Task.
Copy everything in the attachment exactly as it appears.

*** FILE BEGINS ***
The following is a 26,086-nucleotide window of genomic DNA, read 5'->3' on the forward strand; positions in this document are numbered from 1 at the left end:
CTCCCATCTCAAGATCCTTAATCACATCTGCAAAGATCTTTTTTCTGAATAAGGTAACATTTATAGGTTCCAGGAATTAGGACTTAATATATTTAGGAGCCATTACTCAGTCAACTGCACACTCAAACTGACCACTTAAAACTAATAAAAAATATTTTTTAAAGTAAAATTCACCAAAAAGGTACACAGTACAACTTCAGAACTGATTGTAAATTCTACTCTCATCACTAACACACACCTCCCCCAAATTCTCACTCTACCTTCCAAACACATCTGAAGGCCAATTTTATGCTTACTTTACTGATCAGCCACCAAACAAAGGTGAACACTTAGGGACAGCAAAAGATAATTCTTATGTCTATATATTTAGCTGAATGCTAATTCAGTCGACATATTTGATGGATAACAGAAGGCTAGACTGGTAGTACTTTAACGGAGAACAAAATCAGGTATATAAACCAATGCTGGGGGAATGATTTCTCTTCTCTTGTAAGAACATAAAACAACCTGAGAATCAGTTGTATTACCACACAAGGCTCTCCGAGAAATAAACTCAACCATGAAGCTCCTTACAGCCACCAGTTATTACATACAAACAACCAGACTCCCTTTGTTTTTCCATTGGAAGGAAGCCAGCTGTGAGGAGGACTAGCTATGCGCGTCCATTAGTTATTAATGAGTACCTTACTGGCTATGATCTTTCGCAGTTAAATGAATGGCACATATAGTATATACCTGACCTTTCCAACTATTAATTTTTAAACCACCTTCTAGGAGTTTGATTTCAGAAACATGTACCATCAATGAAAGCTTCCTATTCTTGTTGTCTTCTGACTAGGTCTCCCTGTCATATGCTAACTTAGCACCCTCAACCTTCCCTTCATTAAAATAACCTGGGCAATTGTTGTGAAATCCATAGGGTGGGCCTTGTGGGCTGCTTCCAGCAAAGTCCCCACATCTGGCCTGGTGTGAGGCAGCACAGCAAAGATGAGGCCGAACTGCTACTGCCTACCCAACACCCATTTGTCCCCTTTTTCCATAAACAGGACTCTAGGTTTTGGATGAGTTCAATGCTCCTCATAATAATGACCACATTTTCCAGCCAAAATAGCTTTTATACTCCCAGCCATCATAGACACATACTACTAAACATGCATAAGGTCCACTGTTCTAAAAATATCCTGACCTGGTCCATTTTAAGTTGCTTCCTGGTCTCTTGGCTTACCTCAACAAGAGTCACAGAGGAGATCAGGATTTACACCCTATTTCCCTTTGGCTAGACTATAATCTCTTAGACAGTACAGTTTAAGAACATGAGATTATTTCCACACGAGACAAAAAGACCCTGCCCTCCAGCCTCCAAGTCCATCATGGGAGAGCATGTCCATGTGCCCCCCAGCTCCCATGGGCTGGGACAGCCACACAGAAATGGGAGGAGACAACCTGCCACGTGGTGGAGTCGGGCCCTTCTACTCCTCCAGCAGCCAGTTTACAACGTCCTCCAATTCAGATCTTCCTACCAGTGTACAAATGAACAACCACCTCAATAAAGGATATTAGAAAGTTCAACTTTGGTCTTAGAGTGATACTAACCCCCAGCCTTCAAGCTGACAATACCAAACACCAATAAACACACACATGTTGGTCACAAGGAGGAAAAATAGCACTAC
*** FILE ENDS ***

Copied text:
The following is a 26,086-nucleotide window of genomic DNA, read 5'->3' on the forward strand; positions in this document are numbered from 1 at the left end:
CTCCCATCTCAAGATCCTTAATCACATCTGCAAAGATCTTTTTTCTGAATAAGGTAACATTTATAGGTTCCAGGAATTAGGACTTAATATATTTAGGAGCCATTACTCAGTCAACTGCACACTCAAACTGACCACTTAAAACTAATAAAAAATATTTTTTAAAGTAAAATTCACCAAAAAGGTACACAGTACAACTTCAGAACTGATTGTAAATTCTACTCTCATCACTAACACACACCTCCCCCAAATTCTCACTCTACCTTCCAAACACATCTGAAGGCCAATTTTATGCTTACTTTACTGATCAGCCACCAAACAAAGGTGAACACTTAGGGACAGCAAAAGATAATTCTTATGTCTATATATTTAGCTGAATGCTAATTCAGTCGACATATTTGATGGATAACAGAAGGCTAGACTGGTAGTACTTTAACGGAGAACAAAATCAGGTATATAAACCAATGCTGGGGGAATGATTTCTCTTCTCTTGTAAGAACATAAAACAACCTGAGAATCAGTTGTATTACCACACAAGGCTCTCCGAGAAATAAACTCAACCATGAAGCTCCTTACAGCCACCAGTTATTACATACAAACAACCAGACTCCCTTTGTTTTTCCATTGGAAGGAAGCCAGCTGTGAGGAGGACTAGCTATGCGCGTCCATTAGTTATTAATGAGTACCTTACTGGCTATGATCTTTCGCAGTTAAATGAATGGCACATATAGTATATACCTGACCTTTCCAACTATTAATTTTTAAACCACCTTCTAGGAGTTTGATTTCAGAAACATGTACCATCAATGAAAGCTTCCTATTCTTGTTGTCTTCTGACTAGGTCTCCCTGTCATATGCTAACTTAGCACCCTCAACCTTCCCTTCATTAAAATAACCTGGGCAATTGTTGTGAAATCCATAGGGTGGGCCTTGTGGGCTGCTTCCAGCAAAGTCCCCACATCTGGCCTGGTGTGAGGCAGCACAGCAAAGATGAGGCCGAACTGCTACTGCCTACCCAACACCCATTTGTCCCCTTTTTCCATAAACAGGACTCTAGGTTTTGGATGAGTTCAATGCTCCTCATAATAATGACCACATTTTCCAGCCAAAATAGCTTTTATACTCCCAGCCATCATAGACACATACTACTAAACATGCATAAGGTCCACTGTTCTAAAAATATCCTGACCTGGTCCATTTTAAGTTGCTTCCTGGTCTCTTGGCTTACCTCAACAAGAGTCACAGAGGAGATCAGGATTTACACCCTATTTCCCTTTGGCTAGACTATAATCTCTTAGACAGTACAGTTTAAGAACATGAGATTATTTCCACACGAGACAAAAAGACCCTGCCCTCCAGCCTCCAAGTCCATCATGGGAGAGCATGTCCATGTGCCCCCCAGCTCCCATGGGCTGGGACAGCCACACAGAAATGGGAGGAGACAACCTGCCACGTGGTGGAGTCGGGCCCTTCTACTCCTCCAGCAGCCAGTTTACAACGTCCTCCAATTCAGATCTTCCTACCAGTGTACAAATGAACAACCACCTCAATAAAGGATATTAGAAAGTTCAACTTTGGTCTTAGAGTGATACTAACCCCCAGCCTTCAAGCTGACAATACCAAACACCAATAAACACACACATGTTGGTCACAAGGAGGAAAAATAGCACTAC